But the anti-rent-control fortress may be showing a few cracks at a time when rent inflation is rampant again in affluent parts of the country. Americans now pay out an average of 37 percent of their monthly income on housing. States and cities are looking at serious regulatory experiments. Oregon passed a state law in 2019 that provided for a limit on annual rent increases for apartments more than 15 years old. The law also imposes tougher standards on eviction and holds that renovation of a unit is not an acceptable standard for tenant removal.

Next month, voters in Minneapolis and St. Paul will decide whether to drop rent control restrictions. The referendum in St. Paul is part of a campaign to cap annual increases at 3 percent on most units in the city. In Illinois, a law that would repeal a 27-year-old rent-control ban is under consideration in the Legislature. Altogether, about 200 communities in the United States have some form of rent regulation in place. Most of them are in California, New Jersey and New York.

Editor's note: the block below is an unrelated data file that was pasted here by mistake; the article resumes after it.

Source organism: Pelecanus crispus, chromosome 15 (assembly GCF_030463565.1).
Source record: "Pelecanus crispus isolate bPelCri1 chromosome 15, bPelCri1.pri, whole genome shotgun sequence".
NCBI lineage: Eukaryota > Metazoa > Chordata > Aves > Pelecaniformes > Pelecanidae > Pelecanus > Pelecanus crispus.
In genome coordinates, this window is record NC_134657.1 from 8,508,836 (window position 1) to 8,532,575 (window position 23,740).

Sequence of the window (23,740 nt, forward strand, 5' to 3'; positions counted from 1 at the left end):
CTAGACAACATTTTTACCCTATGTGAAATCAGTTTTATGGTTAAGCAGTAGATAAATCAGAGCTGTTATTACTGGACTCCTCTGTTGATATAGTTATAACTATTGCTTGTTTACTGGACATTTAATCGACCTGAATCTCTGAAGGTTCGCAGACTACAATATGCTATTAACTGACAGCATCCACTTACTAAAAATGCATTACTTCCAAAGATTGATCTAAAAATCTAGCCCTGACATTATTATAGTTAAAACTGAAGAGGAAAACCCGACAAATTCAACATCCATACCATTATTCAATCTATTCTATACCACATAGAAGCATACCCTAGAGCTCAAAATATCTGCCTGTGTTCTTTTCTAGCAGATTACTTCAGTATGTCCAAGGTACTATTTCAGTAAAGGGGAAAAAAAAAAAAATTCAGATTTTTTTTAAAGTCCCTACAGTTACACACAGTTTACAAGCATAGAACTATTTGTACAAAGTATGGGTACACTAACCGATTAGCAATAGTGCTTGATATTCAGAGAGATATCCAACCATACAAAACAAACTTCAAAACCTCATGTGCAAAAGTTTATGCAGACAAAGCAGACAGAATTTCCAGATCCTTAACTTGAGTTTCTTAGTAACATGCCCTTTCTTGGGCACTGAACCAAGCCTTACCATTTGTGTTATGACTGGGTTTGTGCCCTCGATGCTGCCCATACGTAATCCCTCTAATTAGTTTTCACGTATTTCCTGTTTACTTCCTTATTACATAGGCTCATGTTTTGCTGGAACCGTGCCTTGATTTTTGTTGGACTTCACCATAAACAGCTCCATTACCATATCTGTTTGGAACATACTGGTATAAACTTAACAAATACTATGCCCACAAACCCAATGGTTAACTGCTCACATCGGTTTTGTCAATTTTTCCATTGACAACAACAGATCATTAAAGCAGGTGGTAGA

The original rent control law promulgated in New York City, which froze rents at their existing levels, was indeed the meataxe that Friedman and Stigler warned would depress new construction, and it probably did. But over the years it evolved into a “stabilization” program of modest allowable annual increases, which in most recent years have averaged about 3.5 percent. It came to apply only to older units, and whenever most of these acquired a new tenant, they switched from control to stabilization. As of 2017, there were still about 20,000 apartments in New York under strict rent control but nearly a million in the stabilization program. In 2019 the law was revised in a pro-tenant direction, denying landlords the right to jack up rents by 20 percent when an apartment acquired a new resident.

Even a relatively strict law like the one in New York constitutes a strong argument against the idea that rent regulation retards new construction. Mason has written persuasively that it’s “hard to believe that builders are thinking twice about putting up new buildings because of rent stabilization when it hasn’t applied to new buildings in nearly 40 years.”